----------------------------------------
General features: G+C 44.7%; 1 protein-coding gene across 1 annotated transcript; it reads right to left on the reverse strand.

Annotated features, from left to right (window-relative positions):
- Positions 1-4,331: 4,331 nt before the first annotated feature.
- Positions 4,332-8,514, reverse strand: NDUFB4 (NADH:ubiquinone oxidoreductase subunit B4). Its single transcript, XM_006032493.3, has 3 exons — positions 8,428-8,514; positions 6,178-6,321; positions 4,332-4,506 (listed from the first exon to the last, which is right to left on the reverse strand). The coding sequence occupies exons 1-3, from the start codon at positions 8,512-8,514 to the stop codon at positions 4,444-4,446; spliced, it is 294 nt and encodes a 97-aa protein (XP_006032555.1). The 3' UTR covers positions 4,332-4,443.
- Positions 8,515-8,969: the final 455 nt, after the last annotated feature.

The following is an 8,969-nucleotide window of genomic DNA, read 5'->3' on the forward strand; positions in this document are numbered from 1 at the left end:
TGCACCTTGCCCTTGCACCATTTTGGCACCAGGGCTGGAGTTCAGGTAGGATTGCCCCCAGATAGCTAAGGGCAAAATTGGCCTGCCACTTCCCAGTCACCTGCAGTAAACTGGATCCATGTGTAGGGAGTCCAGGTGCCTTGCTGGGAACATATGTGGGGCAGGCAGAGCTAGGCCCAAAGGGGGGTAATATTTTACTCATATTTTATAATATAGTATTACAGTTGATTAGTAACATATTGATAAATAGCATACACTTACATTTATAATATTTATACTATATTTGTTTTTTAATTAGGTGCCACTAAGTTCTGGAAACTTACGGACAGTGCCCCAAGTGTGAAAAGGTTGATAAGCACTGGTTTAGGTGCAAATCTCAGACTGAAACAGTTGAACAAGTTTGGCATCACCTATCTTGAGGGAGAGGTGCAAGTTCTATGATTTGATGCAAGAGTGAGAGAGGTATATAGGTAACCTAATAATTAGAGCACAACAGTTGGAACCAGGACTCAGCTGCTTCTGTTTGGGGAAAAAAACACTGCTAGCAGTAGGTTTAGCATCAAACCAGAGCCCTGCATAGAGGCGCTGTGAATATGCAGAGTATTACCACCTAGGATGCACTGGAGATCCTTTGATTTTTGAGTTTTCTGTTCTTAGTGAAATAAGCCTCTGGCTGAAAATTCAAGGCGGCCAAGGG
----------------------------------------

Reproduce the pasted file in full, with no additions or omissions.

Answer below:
General features: G+C 44.7%; 1 protein-coding gene across 1 annotated transcript; it reads right to left on the reverse strand.

Annotated features, from left to right (window-relative positions):
- Positions 1-4,331: 4,331 nt before the first annotated feature.
- Positions 4,332-8,514, reverse strand: NDUFB4 (NADH:ubiquinone oxidoreductase subunit B4). Its single transcript, XM_006032493.3, has 3 exons — positions 8,428-8,514; positions 6,178-6,321; positions 4,332-4,506 (listed from the first exon to the last, which is right to left on the reverse strand). The coding sequence occupies exons 1-3, from the start codon at positions 8,512-8,514 to the stop codon at positions 4,444-4,446; spliced, it is 294 nt and encodes a 97-aa protein (XP_006032555.1). The 3' UTR covers positions 4,332-4,443.
- Positions 8,515-8,969: the final 455 nt, after the last annotated feature.

The following is an 8,969-nucleotide window of genomic DNA, read 5'->3' on the forward strand; positions in this document are numbered from 1 at the left end:
TGCACCTTGCCCTTGCACCATTTTGGCACCAGGGCTGGAGTTCAGGTAGGATTGCCCCCAGATAGCTAAGGGCAAAATTGGCCTGCCACTTCCCAGTCACCTGCAGTAAACTGGATCCATGTGTAGGGAGTCCAGGTGCCTTGCTGGGAACATATGTGGGGCAGGCAGAGCTAGGCCCAAAGGGGGGTAATATTTTACTCATATTTTATAATATAGTATTACAGTTGATTAGTAACATATTGATAAATAGCATACACTTACATTTATAATATTTATACTATATTTGTTTTTTAATTAGGTGCCACTAAGTTCTGGAAACTTACGGACAGTGCCCCAAGTGTGAAAAGGTTGATAAGCACTGGTTTAGGTGCAAATCTCAGACTGAAACAGTTGAACAAGTTTGGCATCACCTATCTTGAGGGAGAGGTGCAAGTTCTATGATTTGATGCAAGAGTGAGAGAGGTATATAGGTAACCTAATAATTAGAGCACAACAGTTGGAACCAGGACTCAGCTGCTTCTGTTTGGGGAAAAAAACACTGCTAGCAGTAGGTTTAGCATCAAACCAGAGCCCTGCATAGAGGCGCTGTGAATATGCAGAGTATTACCACCTAGGATGCACTGGAGATCCTTTGATTTTTGAGTTTTCTGTTCTTAGTGAAATAAGCCTCTGGCTGAAAATTCAAGGCGGCCAAGGG